So, we'll go no more a roving

So, we'll go no more a roving

So we'll go no more a roving
    So late into the night,
Though the heart be still as loving,
    And the moon be still as bright.

For the sword outwears its sheath,
    And the soul wears out the breast,
And the heart must pause to breathe,
    And Love itself have rest.

Though the night was made for loving,
    And the day returns too soon,
Yet we'll go no more a roving
    By the light of the moon.[1]

"So, we'll go no more a roving" is a poem, written by (George Gordon) Lord Byron (1788–1824), and included in a letter to Thomas Moore on 28 February 1817. Moore published the poem in 1830 as part of Letters and Journals of Lord Byron.

It evocatively describes what the youth at that time wanted to do something different. Byron wrote the poem at the age of twenty-nine. In the letter to Thomas Moore, the poem is preceded by an account of its genesis. "At present, I am on the invalid regimen myself. The Carnival--that is, the latter part of it, and sitting up late o' nights--had knocked me up a little. But it is over--and it is now Lent, with all its abstinence and sacred music... Though I did not dissipate much upon the whole, yet I find 'the sword wearing out the scabbard,' though I have just turned the corner of twenty-nine."

The poem may have been suggested in part by the refrain of a Scottish song known as "The Jolly Beggar." The Jolly Beggar was published in Herd's Scottish Songs in 1776, decades before Byron's letter, with this refrain:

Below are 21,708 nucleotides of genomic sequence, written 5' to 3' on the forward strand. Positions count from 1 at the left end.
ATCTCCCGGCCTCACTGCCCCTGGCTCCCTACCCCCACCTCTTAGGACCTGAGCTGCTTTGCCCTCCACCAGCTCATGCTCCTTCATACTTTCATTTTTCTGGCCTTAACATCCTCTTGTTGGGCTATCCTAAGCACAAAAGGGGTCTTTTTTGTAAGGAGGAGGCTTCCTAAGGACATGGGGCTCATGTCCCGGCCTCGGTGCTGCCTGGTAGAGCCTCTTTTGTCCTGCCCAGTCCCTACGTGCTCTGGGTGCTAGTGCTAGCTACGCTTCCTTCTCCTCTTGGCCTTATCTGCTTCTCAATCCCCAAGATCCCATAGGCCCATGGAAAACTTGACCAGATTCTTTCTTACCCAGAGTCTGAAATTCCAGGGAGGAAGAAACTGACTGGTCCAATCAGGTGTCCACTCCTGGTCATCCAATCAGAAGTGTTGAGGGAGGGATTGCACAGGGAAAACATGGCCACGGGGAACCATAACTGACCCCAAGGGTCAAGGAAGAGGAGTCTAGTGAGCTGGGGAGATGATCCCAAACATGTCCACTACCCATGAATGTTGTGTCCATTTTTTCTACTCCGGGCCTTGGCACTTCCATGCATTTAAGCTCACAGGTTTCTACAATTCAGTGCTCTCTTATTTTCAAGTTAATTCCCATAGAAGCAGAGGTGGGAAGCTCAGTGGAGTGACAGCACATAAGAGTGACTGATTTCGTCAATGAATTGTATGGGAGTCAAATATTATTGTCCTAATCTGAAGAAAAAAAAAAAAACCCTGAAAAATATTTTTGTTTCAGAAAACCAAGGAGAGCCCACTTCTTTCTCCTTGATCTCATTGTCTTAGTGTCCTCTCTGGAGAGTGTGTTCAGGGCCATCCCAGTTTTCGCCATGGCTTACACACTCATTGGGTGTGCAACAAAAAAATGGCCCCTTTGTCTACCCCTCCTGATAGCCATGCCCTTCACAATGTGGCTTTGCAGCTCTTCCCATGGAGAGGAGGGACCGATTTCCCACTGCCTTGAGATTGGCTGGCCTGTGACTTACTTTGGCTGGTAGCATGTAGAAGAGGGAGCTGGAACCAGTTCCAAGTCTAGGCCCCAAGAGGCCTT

And we'll gang nae mair a roving
    Sae late into the night,
And we'll gang nae mair a roving, boys,
    Let the moon shine ne'er sae bright.
And we'll gang nae mair a roving.[2]

The poem appears as "Go No More A-Roving" on the 2004 Leonard Cohen album, Dear Heather. It has been recorded by Ariella Uliano on her 2009 album 'A.U. (almost) a Compilation'. It was also recorded by Joan Baez on her 1964 Joan Baez/5 album, and by Mike Westbrook on his 1998 The Orchestra of Smith's Academy album. Richard Dyer-Bennet recorded his own setting, with slightly altered text, on the 1955 album "Richard Dyer-Bennet 1". The poem is also a centerpiece of "...And The Moon Be Still As Bright" from Ray Bradbury's novel, The Martian Chronicles.

The poem serves as a basis for the chorus of the song "The Jolly Beggar" as recorded by the traditional Irish band Planxty, as well as the basis for the love leitmotif in Patrick Doyle's score for the film Mary Shelley's Frankenstein, where it is fully realized in the track, "The Wedding Night". The poem is also featured in John Wyndham's post-apocalyptic novel, The Day of the Triffids, where it occurs when a blinded pianist commits suicide.

The first line is a sub theme to the Dark Autumn episode of Midsomer Murders.

See alsoEdit

ReferencesEdit

  1. ^ Byron, George Gordon, Lord (1905). The Complete Poetical Works (Cambridge ed.). Boston: Houghton Mifflin. pp. 229–230.
  2. ^ Herd, David, ed. (1776). The Ancient and Modern Scottish Songs, Heroic Ballads, etc. 2. Edinburgh: James Dickson and Charles Elliot. pp. 26–28.

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